We commonly imagine that we see things. Illusion is not rare. Such illusions at night may well have fed the ideas we have of ghosts. Daytime ones will be dismissed more mundanely.

    Hume erred on knowledge from the senses, as it is from always mere assumptions; that the senses might refute. Assumptions always, with science, go way beyond the senses, as Karl Popper rightly noted in looking at Hume’s books.

    We never see most things in the world, be they microbes or atoms or any actual fact.

  8. Calos from Spain

    I get the tap washer replaced, or buy a reamer, should sort out the problem,
    what a heating bill!

  9. Mr Harry Price.

    I don’t tell lies about ghosts, it’s simply unfair. A couple of years ago an old local gave me some information on a haunted church in the Broadland area, I became interetsed in ghosts and the paranormal as a child my father printed all the books on these subjects, I went to investigate the location and and decided if anywhere was ever haunted, this medieval goodie would no doubt be the place. I had to wait for a full clear moon as the lighting was so bad, so noted the facts in my diary. Anyway about two months later as just as I predicted the moon shined brightly in the sky, with the most amazing view of the stars free from all light polution I duly armed myself with my EFM and vintage repaired anologue hiss, hiss direction finder, I spend over an our in the church yard taking readings with not a microscopic glimmer of any EFM activity, I got bored, it was so light I started to read the discriptions on the graves, I suddenly felt sad, at the mortaility rates in those day’s, and perhaps realised that people through all centuries of history can all be victims of one form of injustice or another. Anyway, another dissapointing expedition into the world of paranormal activity had again presented it’s self to me, I decided to make my way back to the car, taking the opposite route I had entered, as I passed the corner of the church suddenly my EMF burst into life, I pulled the wand on my anolgue to find the source of the activity, it indicated 8 oclock, as I walked towards the source it got stronger and srtonger, suddenly I found myself confronted with a metal post complete with road sign, on further investigation I located the source to be a black box at the top of the post, on looking closely this was no more than a solar charged battery to power the road sign warning signal, that gave off EMF, of course rightly ghosts due have various explinations and interpretations, and for the inexperienced untrained mind, and wrong conclusions can without doubt be drawn, I yet await, to meet my ghost, but, will surely let you know when I do, if he or she, decides to make a formal introduction I hope for.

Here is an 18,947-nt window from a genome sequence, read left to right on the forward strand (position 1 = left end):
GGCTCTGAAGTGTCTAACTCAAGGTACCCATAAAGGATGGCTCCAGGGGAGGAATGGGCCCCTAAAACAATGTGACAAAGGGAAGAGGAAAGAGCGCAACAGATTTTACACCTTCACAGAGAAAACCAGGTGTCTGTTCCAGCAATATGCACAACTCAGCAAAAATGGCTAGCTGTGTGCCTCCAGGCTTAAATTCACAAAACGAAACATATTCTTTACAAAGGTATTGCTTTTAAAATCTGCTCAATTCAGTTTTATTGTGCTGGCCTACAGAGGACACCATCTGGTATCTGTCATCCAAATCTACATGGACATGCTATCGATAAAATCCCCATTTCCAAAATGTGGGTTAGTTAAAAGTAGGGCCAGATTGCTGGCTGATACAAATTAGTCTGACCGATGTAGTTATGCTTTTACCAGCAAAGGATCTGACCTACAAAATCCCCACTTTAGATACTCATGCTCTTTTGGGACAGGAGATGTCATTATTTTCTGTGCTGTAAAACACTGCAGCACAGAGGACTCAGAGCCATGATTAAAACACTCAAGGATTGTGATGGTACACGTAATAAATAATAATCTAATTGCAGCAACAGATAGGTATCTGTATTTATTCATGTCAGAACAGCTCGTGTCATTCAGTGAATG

10. Allow me to be narcissistic and draw your attention to this article of mine on George Orwell’s experience of the paranormal. As far as I’m aware, Orwell is the only person who has ever seen a ghost and then drawn left-libertarian conclusions about it.


  11. Mr Harry price

    I think Orwell’s experience was based on his own experience and clearly open to his own interpretaions, either genuine or for his own gain. of course many people claim to see ghosts and draw thier own conclusions, the most simple being “I have seen a ghost”, I question the motives of some claims, particularly where such things have a valid commercial interst, such as pubs, historic buildings, there are attraction elements and ticket sales to consider. I had a friend who dies she promised to return and visit me as a ghost. I have not seen her yet.

  12. Mr Harry Price.

    The article on Orwell, is very well produced, although it does indeed indicate that he was never really fully convinced in the existance of the paranormal. Of course during this period, there were many people involved and attracted to the new sciences. People came from all sides of the political spectrum, there appears to be no link with Crowley and Orwell, Crowley was in fact a one time an MI5 agent, and Royalist, I am one of the few people to have handled Crowley’s ritual paraphernalia, when I encoutered it after it was bought by a museum, he was an elaborate perfomer well versed in Eygtian History, and drama ritual. I presume Orwell and Crowley would have been complete political opposites, in the realm of paranormal studies.

  13. Mr Harry Price.